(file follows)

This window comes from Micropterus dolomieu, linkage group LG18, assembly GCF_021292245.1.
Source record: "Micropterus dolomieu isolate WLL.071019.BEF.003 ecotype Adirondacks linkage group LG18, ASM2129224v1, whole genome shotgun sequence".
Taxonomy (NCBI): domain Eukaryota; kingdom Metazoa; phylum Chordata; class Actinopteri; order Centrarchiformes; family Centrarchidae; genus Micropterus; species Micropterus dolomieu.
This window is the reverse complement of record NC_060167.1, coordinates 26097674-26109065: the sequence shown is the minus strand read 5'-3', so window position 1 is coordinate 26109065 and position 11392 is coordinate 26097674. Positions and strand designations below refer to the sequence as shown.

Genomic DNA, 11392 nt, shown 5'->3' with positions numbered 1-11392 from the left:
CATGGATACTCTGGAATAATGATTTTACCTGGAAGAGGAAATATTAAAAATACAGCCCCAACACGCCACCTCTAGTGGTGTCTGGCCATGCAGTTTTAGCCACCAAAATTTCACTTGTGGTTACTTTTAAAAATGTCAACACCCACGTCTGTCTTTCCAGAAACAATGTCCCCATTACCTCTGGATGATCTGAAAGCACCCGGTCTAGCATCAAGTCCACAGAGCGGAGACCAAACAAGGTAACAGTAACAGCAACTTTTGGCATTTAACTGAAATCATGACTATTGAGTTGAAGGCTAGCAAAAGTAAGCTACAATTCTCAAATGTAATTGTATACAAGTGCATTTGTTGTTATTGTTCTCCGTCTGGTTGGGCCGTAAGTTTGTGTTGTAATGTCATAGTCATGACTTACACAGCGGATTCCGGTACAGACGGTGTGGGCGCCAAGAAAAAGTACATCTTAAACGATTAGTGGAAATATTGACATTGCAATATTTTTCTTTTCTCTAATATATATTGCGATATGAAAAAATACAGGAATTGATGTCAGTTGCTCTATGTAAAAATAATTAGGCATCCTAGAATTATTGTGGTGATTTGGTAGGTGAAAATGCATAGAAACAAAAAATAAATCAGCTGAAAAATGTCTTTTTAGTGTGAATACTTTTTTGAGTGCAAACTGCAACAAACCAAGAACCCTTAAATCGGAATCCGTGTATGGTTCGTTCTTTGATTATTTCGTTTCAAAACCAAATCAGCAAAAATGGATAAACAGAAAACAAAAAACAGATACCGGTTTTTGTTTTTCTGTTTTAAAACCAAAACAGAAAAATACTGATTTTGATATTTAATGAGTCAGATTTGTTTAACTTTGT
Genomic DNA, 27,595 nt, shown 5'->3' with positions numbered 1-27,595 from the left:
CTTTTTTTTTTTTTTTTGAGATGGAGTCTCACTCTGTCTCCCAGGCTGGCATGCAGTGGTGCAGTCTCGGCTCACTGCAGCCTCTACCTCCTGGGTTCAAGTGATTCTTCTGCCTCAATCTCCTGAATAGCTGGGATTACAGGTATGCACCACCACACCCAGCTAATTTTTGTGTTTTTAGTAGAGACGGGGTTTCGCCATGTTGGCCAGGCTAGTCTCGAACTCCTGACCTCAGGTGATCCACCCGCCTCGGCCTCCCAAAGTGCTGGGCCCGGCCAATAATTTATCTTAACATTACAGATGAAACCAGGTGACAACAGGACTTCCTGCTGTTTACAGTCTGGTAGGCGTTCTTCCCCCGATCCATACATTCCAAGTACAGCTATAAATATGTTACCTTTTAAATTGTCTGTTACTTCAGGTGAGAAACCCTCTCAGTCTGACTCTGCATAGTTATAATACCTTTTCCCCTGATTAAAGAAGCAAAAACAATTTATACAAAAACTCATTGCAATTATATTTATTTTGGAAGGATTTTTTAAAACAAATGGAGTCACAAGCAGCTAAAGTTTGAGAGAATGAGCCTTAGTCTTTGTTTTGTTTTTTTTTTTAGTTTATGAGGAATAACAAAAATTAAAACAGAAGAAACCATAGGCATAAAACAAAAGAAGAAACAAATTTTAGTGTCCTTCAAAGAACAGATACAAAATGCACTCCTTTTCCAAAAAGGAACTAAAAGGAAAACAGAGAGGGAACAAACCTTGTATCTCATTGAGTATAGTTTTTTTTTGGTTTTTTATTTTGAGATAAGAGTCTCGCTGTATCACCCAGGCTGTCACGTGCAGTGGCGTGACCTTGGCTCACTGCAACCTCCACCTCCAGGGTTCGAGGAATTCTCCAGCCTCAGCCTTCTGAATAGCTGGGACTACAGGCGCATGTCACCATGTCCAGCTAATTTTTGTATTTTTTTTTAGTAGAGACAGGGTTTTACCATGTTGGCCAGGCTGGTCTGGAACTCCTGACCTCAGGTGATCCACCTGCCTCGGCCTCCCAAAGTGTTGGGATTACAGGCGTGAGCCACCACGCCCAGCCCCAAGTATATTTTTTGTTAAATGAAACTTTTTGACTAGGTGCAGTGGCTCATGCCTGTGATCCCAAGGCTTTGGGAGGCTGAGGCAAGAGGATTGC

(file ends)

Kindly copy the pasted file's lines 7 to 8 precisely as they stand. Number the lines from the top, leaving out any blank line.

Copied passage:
Genomic DNA, 27,595 nt, shown 5'->3' with positions numbered 1-27,595 from the left:
CTTTTTTTTTTTTTTTTGAGATGGAGTCTCACTCTGTCTCCCAGGCTGGCATGCAGTGGTGCAGTCTCGGCTCACTGCAGCCTCTACCTCCTGGGTTCAAGTGATTCTTCTGCCTCAATCTCCTGAATAGCTGGGATTACAGGTATGCACCACCACACCCAGCTAATTTTTGTGTTTTTAGTAGAGACGGGGTTTCGCCATGTTGGCCAGGCTAGTCTCGAACTCCTGACCTCAGGTGATCCACCCGCCTCGGCCTCCCAAAGTGCTGGGCCCGGCCAATAATTTATCTTAACATTACAGATGAAACCAGGTGACAACAGGACTTCCTGCTGTTTACAGTCTGGTAGGCGTTCTTCCCCCGATCCATACATTCCAAGTACAGCTATAAATATGTTACCTTTTAAATTGTCTGTTACTTCAGGTGAGAAACCCTCTCAGTCTGACTCTGCATAGTTATAATACCTTTTCCCCTGATTAAAGAAGCAAAAACAATTTATACAAAAACTCATTGCAATTATATTTATTTTGGAAGGATTTTTTAAAACAAATGGAGTCACAAGCAGCTAAAGTTTGAGAGAATGAGCCTTAGTCTTTGTTTTGTTTTTTTTTTTAGTTTATGAGGAATAACAAAAATTAAAACAGAAGAAACCATAGGCATAAAACAAAAGAAGAAACAAATTTTAGTGTCCTTCAAAGAACAGATACAAAATGCACTCCTTTTCCAAAAAGGAACTAAAAGGAAAACAGAGAGGGAACAAACCTTGTATCTCATTGAGTATAGTTTTTTTTTGGTTTTTTATTTTGAGATAAGAGTCTCGCTGTATCACCCAGGCTGTCACGTGCAGTGGCGTGACCTTGGCTCACTGCAACCTCCACCTCCAGGGTTCGAGGAATTCTCCAGCCTCAGCCTTCTGAATAGCTGGGACTACAGGCGCATGTCACCATGTCCAGCTAATTTTTGTATTTTTTTTTAGTAGAGACAGGGTTTTACCATGTTGGCCAGGCTGGTCTGGAACTCCTGACCTCAGGTGATCCACCTGCCTCGGCCTCCCAAAGTGTTGGGATTACAGGCGTGAGCCACCACGCCCAGCCCCAAGTATATTTTTTGTTAAATGAAACTTTTTGACTAGGTGCAGTGGCTCATGCCTGTGATCCCAAGGCTTTGGGAGGCTGAGGCAAGAGGATTGC